Watch the brief introduction Comprehensive support designed to help you get more done The cloud and other emerging technologies have changed how businesses—and the world—work. As a Microsoft Customer, you expect your experiences to be smarter, more intuitive, more relevant—to simply work better for you. The new commercial support offering from Microsoft is built to deliver on these expectations.
We are now in the era for cloud — Microsoft, Amazon, Google, etc. As an industry, we have been sold on the same messages for years: Why have developers when you can have power-users who can self-service their own maintenance?
Why design your own architectures for scalability, security, etc. Why own your own code, platforms, etc. Why have a simple, monolithic application when you can try dozens of new services optimized to be best of breed?
As we fast forward five to ten years from now, there is a lesson from our experiences maintaining, upgrading and re-platforming applications from years ago. When upgrading this particular application, the custom code we developed upgraded without any problem.
Take the 10 year old code, put it into Visual Studio and build it and it builds. Hosting the code in a basic web container like IIS also works without a problem. We will see the same issue with cloud vendors like Amazon, Google, Salesforce.
Migrating to the cloud is easy. Upgrading to a new cloud, migrating off the cloud or picking a new cloud vendor could be very hard indeed. Lets imagine our organization has a line of business application that processes orders coming from the web site to our CRM system and then into our financial system.
We also want analytics so we also invest in some big data services and business intelligence tools. In the Microsoft world, we might use ASP. Regardless of the platforms you pick, each introduction of a new component creates a dependency on the application that increases your migration risk, the complexity to make changes and locks you into the vendor providing you the service.
As the cloud architects advocate for micro-services architectures that split your applications into potentially dozens of services the supply chain of code for your application will become increasing complex. While there are benefits to such architectures, tracking the dependencies and ensuring all these services work together now and into the future will become a significant challenge in the cloud era.
Avoiding future nightmares by learning from the past. In reviewing upgrades to legacy applications, we can learn lessons that apply equally well to cloud. Our team does many of these projects where we review, analyze and re-platform applications that were built decades ago.
Here are is what we have found: Vendor lock-in is a huge challenge and creates a massive migration risk. Microsoft, SalesForce, Amazon, etc. These programming languages are super mature and backward compatibility is very high.
Transparency and portability of code and data is an important principle. I can also export it, move it around, take it back on premise, and see it as a set of well understood tables. Can I say the same thing if my data is in SalesForce?
As the number of platform components increase, the challenges with dependency management increase as well.
While your architecture could leverage dozens of cloud services to optimize the operation and hosting costs of your application, what is the cost of the increased complexity when you try to upgrade? Understanding the maturity and commitment to maintain backward compatibility and support your customization model is a key requirement.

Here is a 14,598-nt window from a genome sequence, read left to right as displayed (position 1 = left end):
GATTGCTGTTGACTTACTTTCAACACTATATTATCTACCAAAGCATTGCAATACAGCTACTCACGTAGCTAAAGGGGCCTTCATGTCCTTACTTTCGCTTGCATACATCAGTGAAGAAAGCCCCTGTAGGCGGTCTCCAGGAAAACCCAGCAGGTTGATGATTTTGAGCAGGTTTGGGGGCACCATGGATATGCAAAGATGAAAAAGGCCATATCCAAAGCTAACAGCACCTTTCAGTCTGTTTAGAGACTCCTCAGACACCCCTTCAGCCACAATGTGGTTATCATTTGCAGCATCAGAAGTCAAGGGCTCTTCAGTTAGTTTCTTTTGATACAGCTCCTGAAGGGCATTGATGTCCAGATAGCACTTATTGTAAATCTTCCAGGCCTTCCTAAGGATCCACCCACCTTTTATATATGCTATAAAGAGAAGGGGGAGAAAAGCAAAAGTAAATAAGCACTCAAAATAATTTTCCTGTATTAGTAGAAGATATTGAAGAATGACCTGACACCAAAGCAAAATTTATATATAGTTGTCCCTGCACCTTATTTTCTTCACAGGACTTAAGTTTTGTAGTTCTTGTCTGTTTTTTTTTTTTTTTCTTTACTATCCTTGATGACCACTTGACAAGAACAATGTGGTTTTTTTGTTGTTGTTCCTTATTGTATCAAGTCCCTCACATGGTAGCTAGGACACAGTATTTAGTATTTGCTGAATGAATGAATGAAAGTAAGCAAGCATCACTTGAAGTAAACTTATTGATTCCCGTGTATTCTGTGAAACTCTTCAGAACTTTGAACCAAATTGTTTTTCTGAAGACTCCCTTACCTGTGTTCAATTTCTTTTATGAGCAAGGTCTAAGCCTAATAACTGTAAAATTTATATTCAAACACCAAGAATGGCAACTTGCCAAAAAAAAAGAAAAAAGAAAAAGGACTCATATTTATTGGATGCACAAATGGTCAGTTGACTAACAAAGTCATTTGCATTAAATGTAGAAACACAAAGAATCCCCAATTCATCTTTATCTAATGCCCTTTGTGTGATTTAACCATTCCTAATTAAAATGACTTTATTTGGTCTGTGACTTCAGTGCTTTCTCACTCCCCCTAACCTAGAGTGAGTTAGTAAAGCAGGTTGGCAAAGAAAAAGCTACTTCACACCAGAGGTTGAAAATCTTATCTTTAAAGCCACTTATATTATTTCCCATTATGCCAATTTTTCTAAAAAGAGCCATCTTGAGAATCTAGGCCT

While there are some performances and scalability advantages to introducing micro-services, leveraging distributed architectures, harnessing specialized cloud services, etc. Most organizations are not Facebook and could build a reasonably focused and robust application using a simple web server and a database only.
While this may sound old-fashioned and harder to maintain than a more sophisticated architecture and operational model, it means upgrading and maintaining the application will be easier. Past technology revolutions show the way forward — those who invested in new fangled technology solutions a decade ago made some bad bets and bought into technologies that over-promised and under-delivered.
Applications that are simple, leverage non-proprietary and mature technologies and that are easy to migrate over time provide longevity.Strategic Drivers Defined.
Microsoft Project Server lets you prioritize projects based on different criteria. You could start out with a simple numbering system to the more advanced and value-added approach which is Strategic Driver-based optimization.
Jul 23, · This week is the Microsoft One Week Hackathon, where employees from around the company work tirelessly to “hack” solutions to some of the world’s biggest challenges.
The opportunity to empower people through technology, particularly those with disabilities, has never been more important. Back in , we had 10 ability hack projects, last year we had.
Strategic planning advice with free strategic planner & sample strategic plan covering mission statement, SWOT analysis with business plan software for cash flow forecasting and financial projections. Annual Report Shareholder Letter.
Dear shareholders, customers, partners, and employees: I’m proud of the progress we’ve made as a company this past year and excited about the opportunity for even more progress in the year ahead.
"Clearly NATO has never been more relevant, but it has never been more challenged by threats that are more dangerous than ever in its history. The key component of the Alliance —mutual trust and confidence— needs to be restored.
For information on participation or sponsorship, please contact Dr. Roger Weissinger-Baylon, Workshop Chairman: [email protected]